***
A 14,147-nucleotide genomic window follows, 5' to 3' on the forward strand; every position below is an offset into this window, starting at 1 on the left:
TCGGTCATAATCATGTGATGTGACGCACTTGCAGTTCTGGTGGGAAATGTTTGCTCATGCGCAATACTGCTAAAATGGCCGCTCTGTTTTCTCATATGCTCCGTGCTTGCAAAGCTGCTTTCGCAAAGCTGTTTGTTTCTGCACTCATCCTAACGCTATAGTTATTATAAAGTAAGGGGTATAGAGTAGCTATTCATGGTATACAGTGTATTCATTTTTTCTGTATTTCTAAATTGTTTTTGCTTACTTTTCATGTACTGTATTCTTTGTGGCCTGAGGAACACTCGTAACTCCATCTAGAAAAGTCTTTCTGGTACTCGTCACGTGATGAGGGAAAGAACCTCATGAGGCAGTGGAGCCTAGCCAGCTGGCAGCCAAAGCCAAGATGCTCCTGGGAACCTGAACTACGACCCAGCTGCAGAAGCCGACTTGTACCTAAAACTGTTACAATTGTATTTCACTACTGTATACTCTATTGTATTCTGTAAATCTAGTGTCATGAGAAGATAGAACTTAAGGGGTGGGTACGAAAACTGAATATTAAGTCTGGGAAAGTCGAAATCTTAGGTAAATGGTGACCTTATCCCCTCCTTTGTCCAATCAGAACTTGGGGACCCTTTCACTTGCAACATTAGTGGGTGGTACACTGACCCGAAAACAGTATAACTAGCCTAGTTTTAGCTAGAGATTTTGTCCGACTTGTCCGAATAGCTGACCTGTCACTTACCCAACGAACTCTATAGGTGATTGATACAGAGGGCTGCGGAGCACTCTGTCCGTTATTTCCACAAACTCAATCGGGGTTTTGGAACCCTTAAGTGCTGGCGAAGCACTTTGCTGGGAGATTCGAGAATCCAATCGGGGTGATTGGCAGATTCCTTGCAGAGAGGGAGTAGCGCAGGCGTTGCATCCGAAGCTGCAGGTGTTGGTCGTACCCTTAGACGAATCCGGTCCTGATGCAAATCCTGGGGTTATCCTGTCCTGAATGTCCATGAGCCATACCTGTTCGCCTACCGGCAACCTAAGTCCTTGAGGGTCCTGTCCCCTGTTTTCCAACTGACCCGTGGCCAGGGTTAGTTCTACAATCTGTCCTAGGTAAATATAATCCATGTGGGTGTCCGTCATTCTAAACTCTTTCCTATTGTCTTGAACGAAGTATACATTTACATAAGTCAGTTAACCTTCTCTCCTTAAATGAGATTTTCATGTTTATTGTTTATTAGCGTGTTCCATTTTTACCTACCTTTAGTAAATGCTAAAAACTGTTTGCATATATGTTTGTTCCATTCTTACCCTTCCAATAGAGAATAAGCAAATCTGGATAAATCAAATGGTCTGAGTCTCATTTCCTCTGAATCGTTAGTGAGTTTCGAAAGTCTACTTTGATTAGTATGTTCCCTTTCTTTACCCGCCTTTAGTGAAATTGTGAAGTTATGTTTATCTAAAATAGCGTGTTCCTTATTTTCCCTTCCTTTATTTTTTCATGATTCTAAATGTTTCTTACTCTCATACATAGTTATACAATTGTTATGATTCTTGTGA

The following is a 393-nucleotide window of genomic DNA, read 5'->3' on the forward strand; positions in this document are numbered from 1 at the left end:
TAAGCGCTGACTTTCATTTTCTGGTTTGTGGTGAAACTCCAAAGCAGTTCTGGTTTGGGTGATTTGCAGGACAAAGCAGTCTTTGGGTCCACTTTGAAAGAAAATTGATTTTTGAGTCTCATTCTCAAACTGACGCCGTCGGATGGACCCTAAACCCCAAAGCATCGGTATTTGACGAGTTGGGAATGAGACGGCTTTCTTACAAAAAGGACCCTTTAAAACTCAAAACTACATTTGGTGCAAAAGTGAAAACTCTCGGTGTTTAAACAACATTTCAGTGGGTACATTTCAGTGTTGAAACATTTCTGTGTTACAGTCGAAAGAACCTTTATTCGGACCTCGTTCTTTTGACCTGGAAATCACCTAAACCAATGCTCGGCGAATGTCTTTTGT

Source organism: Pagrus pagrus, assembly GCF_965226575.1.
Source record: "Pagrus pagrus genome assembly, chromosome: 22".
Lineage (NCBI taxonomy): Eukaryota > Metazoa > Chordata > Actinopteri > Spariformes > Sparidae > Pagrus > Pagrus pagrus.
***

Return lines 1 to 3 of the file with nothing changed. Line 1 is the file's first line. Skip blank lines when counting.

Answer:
A 14,147-nucleotide genomic window follows, 5' to 3' on the forward strand; every position below is an offset into this window, starting at 1 on the left:
TCGGTCATAATCATGTGATGTGACGCACTTGCAGTTCTGGTGGGAAATGTTTGCTCATGCGCAATACTGCTAAAATGGCCGCTCTGTTTTCTCATATGCTCCGTGCTTGCAAAGCTGCTTTCGCAAAGCTGTTTGTTTCTGCACTCATCCTAACGCTATAGTTATTATAAAGTAAGGGGTATAGAGTAGCTATTCATGGTATACAGTGTATTCATTTTTTCTGTATTTCTAAATTGTTTTTGCTTACTTTTCATGTACTGTATTCTTTGTGGCCTGAGGAACACTCGTAACTCCATCTAGAAAAGTCTTTCTGGTACTCGTCACGTGATGAGGGAAAGAACCTCATGAGGCAGTGGAGCCTAGCCAGCTGGCAGCCAAAGCCAAGATGCTCCTGGGAACCTGAACTACGACCCAGCTGCAGAAGCCGACTTGTACCTAAAACTGTTACAATTGTATTTCACTACTGTATACTCTATTGTATTCTGTAAATCTAGTGTCATGAGAAGATAGAACTTAAGGGGTGGGTACGAAAACTGAATATTAAGTCTGGGAAAGTCGAAATCTTAGGTAAATGGTGACCTTATCCCCTCCTTTGTCCAATCAGAACTTGGGGACCCTTTCACTTGCAACATTAGTGGGTGGTACACTGACCCGAAAACAGTATAACTAGCCTAGTTTTAGCTAGAGATTTTGTCCGACTTGTCCGAATAGCTGACCTGTCACTTACCCAACGAACTCTATAGGTGATTGATACAGAGGGCTGCGGAGCACTCTGTCCGTTATTTCCACAAACTCAATCGGGGTTTTGGAACCCTTAAGTGCTGGCGAAGCACTTTGCTGGGAGATTCGAGAATCCAATCGGGGTGATTGGCAGATTCCTTGCAGAGAGGGAGTAGCGCAGGCGTTGCATCCGAAGCTGCAGGTGTTGGTCGTACCCTTAGACGAATCCGGTCCTGATGCAAATCCTGGGGTTATCCTGTCCTGAATGTCCATGAGCCATACCTGTTCGCCTACCGGCAACCTAAGTCCTTGAGGGTCCTGTCCCCTGTTTTCCAACTGACCCGTGGCCAGGGTTAGTTCTACAATCTGTCCTAGGTAAATATAATCCATGTGGGTGTCCGTCATTCTAAACTCTTTCCTATTGTCTTGAACGAAGTATACATTTACATAAGTCAGTTAACCTTCTCTCCTTAAATGAGATTTTCATGTTTATTGTTTATTAGCGTGTTCCATTTTTACCTACCTTTAGTAAATGCTAAAAACTGTTTGCATATATGTTTGTTCCATTCTTACCCTTCCAATAGAGAATAAGCAAATCTGGATAAATCAAATGGTCTGAGTCTCATTTCCTCTGAATCGTTAGTGAGTTTCGAAAGTCTACTTTGATTAGTATGTTCCCTTTCTTTACCCGCCTTTAGTGAAATTGTGAAGTTATGTTTATCTAAAATAGCGTGTTCCTTATTTTCCCTTCCTTTATTTTTTCATGATTCTAAATGTTTCTTACTCTCATACATAGTTATACAATTGTTATGATTCTTGTGA

The following is a 393-nucleotide window of genomic DNA, read 5'->3' on the forward strand; positions in this document are numbered from 1 at the left end: